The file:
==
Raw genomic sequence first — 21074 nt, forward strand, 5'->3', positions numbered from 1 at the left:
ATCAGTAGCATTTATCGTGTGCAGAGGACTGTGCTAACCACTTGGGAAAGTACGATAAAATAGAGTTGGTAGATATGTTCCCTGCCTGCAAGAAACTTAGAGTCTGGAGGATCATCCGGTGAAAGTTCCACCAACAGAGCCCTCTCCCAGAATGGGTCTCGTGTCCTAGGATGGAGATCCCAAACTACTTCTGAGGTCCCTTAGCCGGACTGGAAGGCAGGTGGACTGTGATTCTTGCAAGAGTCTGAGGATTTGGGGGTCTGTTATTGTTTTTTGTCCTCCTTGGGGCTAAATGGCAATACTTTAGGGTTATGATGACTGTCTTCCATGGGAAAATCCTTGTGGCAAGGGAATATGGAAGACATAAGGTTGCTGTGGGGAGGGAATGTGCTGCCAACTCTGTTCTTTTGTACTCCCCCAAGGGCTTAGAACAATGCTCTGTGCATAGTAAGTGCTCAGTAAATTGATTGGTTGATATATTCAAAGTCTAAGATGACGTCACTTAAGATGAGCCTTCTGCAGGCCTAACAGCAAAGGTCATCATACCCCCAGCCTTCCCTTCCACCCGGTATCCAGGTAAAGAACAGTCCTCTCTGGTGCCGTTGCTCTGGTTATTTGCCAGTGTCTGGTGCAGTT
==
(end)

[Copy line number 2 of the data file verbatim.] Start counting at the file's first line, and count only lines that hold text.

ATCAGTAGCATTTATCGTGTGCAGAGGACTGTGCTAACCACTTGGGAAAGTACGATAAAATAGAGTTGGTAGATATGTTCCCTGCCTGCAAGAAACTTAGAGTCTGGAGGATCATCCGGTGAAAGTTCCACCAACAGAGCCCTCTCCCAGAATGGGTCTCGTGTCCTAGGATGGAGATCCCAAACTACTTCTGAGGTCCCTTAGCCGGACTGGAAGGCAGGTGGACTGTGATTCTTGCAAGAGTCTGAGGATTTGGGGGTCTGTTATTGTTTTTTGTCCTCCTTGGGGCTAAATGGCAATACTTTAGGGTTATGATGACTGTCTTCCATGGGAAAATCCTTGTGGCAAGGGAATATGGAAGACATAAGGTTGCTGTGGGGAGGGAATGTGCTGCCAACTCTGTTCTTTTGTACTCCCCCAAGGGCTTAGAACAATGCTCTGTGCATAGTAAGTGCTCAGTAAATTGATTGGTTGATATATTCAAAGTCTAAGATGACGTCACTTAAGATGAGCCTTCTGCAGGCCTAACAGCAAAGGTCATCATACCCCCAGCCTTCCCTTCCACCCGGTATCCAGGTAAAGAACAGTCCTCTCTGGTGCCGTTGCTCTGGTTATTTGCCAGTGTCTGGTGCAGTT